USASMDC/ARSTRAT Soldier Takes Unique Path To Joining the Officer Corps
August 14, 2009
- Soldier goes from noncommissioned officer to officer in a ceremony at Fort Benning, Ga. on Aug. 6, 2009
REDSTONE ARSENAL, Ala. - From pastry chef, to college graduate, to staff sergeant, to newly-minted second lieutenant. That's the path 2nd Lt. AndrAfA Powell followed to get to Army Basic Officer Leader Course 1 graduation day.
Powell pinned on as a second lieutenant on Aug. 6, 2009, at a ceremony at Fort Benning, Ga., after completing the first of three officer leadership courses.
Powell's story begins right out of high school when he attended a well-known culinary arts school.
"I worked as a pastry chef for 15 years," Powell said. "It paid the bills and was my way of supporting myself and my family as I worked my way through college."
Powell graduated from the Massachusetts College of Liberal Arts in 1997 with a degree in philosophy, and a few years later he was looking to "do something different." In 2002, he enlisted in the Army.
"My original plan was to join the military, begin a new career, and get out," Powell noted. "I chose the Army because I would be able to provide for my family and at the same time get trained in a new career," he said.
Seven years later, Powell is still in the military. "My original plan of 'get in, get out' didn't really work out that well," he said with a smile.
Powell enlisted as a specialist in the Army and served his basic training at Fort Benning, Ga., where he picked up his military occupation specialty: 25S, satellite communications.
"I was attracted to the technical side of satellite communications," Powell commented. "It was something new and interesting."
After basic, Powell was off to Fort Gordon, Ga. for satellite communications school before his first overseas tour in 2003.
"My first assignment was in the 52nd Signal Battalion, Stuttgart, Germany, where I became a team leader at the Joint Nuclear Operations Center, in support of European Command, operating and maintaining Milstar communications," Powell stated.
Powell spent 3 A,A1/2 years in Germany before a permanent change of station to U.S. Army Space and Missile Defense Command/Army Forces Strategic Command in June 2007.
"At USASMDC/ARSTRAT, I was the commanding general's communications noncommissioned officer for a year before moving to the G-3 as operations sergeant," he said.
It was here at USASMDC/ARSTRAT Headquarters where Powell began to think about taking his career in a new direction.
"I really was looking for something more," Powell said. "I worked alongside such a fine caliber of officers at USASMDC/ARSTRAT," Powell said. "That inspired me to take my career another step forward."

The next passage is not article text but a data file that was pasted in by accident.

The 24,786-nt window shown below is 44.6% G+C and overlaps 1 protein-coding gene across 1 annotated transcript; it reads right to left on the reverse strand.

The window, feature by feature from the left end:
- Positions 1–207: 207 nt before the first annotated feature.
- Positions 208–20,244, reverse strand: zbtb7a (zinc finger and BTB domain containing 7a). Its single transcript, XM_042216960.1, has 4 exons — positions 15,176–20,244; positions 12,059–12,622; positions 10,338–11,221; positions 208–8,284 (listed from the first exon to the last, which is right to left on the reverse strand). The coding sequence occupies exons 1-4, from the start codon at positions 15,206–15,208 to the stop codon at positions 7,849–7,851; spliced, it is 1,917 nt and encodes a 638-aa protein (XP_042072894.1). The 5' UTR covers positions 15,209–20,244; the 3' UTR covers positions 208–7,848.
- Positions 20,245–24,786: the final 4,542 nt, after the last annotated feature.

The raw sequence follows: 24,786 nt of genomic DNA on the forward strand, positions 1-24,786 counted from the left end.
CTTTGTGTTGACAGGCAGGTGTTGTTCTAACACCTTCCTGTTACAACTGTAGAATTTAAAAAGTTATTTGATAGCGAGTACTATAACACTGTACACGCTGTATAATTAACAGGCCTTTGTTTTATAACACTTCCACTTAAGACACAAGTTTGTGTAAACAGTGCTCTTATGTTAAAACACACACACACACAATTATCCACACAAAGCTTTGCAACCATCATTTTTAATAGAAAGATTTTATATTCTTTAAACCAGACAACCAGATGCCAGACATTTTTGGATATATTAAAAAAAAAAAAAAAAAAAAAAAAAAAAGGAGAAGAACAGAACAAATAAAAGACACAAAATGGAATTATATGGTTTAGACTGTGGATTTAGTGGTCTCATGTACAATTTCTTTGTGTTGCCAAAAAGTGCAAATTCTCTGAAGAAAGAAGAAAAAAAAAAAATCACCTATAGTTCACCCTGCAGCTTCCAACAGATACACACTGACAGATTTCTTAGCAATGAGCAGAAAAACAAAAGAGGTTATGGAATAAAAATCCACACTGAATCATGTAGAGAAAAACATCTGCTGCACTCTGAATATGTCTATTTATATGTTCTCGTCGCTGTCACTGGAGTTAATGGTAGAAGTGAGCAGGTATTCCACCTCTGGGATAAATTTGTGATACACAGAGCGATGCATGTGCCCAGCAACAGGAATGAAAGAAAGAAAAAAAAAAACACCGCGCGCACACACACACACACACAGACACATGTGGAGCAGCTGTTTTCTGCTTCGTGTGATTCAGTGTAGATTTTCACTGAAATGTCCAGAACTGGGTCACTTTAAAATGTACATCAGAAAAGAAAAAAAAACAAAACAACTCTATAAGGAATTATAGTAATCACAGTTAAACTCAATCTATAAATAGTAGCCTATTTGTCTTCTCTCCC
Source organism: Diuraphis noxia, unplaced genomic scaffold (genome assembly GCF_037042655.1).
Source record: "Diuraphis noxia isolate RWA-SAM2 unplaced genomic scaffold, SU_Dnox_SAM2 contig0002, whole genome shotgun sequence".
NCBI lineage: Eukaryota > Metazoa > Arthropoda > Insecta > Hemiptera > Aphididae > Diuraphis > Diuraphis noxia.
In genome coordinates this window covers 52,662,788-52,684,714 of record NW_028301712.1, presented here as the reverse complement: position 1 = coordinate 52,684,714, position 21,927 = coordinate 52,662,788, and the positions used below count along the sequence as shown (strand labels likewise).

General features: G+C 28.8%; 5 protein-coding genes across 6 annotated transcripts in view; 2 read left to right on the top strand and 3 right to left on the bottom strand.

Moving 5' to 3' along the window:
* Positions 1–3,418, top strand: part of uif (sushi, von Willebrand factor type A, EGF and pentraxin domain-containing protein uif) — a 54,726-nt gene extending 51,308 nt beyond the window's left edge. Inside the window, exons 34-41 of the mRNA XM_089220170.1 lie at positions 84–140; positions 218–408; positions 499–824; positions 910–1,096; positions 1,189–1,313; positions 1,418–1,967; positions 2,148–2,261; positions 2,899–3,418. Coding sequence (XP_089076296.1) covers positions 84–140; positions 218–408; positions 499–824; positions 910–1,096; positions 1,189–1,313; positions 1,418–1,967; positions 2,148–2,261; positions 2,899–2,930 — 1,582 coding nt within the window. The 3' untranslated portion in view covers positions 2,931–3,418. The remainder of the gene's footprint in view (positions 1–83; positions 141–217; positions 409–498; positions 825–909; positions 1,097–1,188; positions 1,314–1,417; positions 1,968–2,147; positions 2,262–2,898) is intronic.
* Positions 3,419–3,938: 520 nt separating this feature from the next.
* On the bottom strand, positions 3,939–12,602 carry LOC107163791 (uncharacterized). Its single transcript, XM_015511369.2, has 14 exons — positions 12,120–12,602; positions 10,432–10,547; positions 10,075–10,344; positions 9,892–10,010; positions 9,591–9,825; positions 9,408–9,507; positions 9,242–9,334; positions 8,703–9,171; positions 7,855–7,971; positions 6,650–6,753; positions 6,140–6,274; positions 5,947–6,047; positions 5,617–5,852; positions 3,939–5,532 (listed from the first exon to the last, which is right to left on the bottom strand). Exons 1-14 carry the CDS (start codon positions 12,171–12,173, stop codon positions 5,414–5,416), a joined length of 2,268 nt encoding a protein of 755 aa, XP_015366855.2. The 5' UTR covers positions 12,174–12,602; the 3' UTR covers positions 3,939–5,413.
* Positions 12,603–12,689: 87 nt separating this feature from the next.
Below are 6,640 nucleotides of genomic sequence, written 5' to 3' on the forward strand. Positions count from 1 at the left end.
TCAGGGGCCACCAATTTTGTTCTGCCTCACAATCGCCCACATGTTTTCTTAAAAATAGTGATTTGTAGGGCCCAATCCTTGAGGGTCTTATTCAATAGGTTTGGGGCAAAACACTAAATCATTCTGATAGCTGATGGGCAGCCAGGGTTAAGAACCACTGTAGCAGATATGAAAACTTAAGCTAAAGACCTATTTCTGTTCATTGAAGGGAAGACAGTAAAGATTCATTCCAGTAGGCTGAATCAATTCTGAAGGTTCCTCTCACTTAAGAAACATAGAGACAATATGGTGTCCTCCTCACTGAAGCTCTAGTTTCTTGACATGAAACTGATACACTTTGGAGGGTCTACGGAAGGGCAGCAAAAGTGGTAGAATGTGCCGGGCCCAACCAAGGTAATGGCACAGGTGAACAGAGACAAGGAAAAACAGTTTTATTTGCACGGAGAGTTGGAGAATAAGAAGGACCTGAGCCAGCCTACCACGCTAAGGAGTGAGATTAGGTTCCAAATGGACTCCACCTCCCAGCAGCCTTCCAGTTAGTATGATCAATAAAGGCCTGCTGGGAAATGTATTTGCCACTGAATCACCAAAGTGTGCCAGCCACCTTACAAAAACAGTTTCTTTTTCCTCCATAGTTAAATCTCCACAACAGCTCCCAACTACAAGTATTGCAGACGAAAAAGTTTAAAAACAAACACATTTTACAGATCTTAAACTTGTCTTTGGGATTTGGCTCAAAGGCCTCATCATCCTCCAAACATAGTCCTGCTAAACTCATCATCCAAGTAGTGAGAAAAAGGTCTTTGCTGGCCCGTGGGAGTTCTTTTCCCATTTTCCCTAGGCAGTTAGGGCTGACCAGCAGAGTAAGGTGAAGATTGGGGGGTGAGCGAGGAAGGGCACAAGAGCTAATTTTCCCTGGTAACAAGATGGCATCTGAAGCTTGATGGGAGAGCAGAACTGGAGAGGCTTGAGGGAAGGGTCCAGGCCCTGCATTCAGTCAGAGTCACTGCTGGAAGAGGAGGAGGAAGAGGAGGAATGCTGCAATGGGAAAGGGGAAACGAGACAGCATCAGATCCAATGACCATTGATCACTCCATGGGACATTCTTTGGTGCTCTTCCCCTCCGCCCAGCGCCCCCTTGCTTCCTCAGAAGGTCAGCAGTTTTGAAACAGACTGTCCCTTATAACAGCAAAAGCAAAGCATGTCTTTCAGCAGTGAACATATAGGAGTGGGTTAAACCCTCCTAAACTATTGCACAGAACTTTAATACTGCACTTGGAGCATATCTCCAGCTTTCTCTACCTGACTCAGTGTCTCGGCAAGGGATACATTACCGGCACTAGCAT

While working as communications NCO in the command group, Powell was recognized for his leadership potential.
"Andre Powell is a terrific representation of the command and the Army," said Lt. Col. Brian W. Adams, deputy director, Missile Defense Capabilities Division, Future Warfare Center, USASMDC/ARSTRAT. "He served our CG to the fullest and provided excellent support. He earned the trust, confidence, and respect of the command. And, he got a perfect 300 on his Army Physical Fitness Test and was the fastest runner in the two mile event of anyone in the command," Adams noted.
Once Powell decided on becoming an officer, the process moved quickly.
"I submitted my packet in November 2008, and reported to BOLC 1 in May 2009.
"There were physical and mental challenges to being back in a course like that," Powell said. "The physical challenges included a rigorous physical training schedule with lots of running. There were a handful of candidates who were "recycled" because of injuries, and there was the worry that something like that could happen and delay my graduation," he said.
"The danger of being recycled was that you were sent to the Headquarters and Headquarters Company for 'area beautification training,' Powell said while laughing. "If you failed a portion of the course, you were recycled and had to wait until the next class began to retake it," he added.
Powell said that the physical rigors were only some of the challenges of the course.
"We had a U.S. history course that was a whole college semester course boiled down into a two-week span and broken up by three weeks in the field," Powell commented. "The class encompassed the pre-revolutionary war era through Operation Enduring Freedom and Operation Iraqi Freedom. This course was tough, and after each test there were approximately 20 failures," he said.
"The cadre called off the names of those who failed. That was a lot of pressure and I was relieved I passed the test," Powell commented.
Powell successfully avoided being recycled, and he graduated BOLC 1 on Aug. 6, 2009.
USASMDC/ARSTRAT has Powell until early October. He will then continue his training at BOLC 2 and BOLC 3 at Fort Benning before reporting to his new duty station in April.
"My first assignment as an officer will be with the 1st Cavalry, 1st Brigade at Fort Hood, Texas," Powell shared.
Not only will Powell be a brand new second lieutenant at his first assignment, he will also be a new husband. He is getting married in March 2010.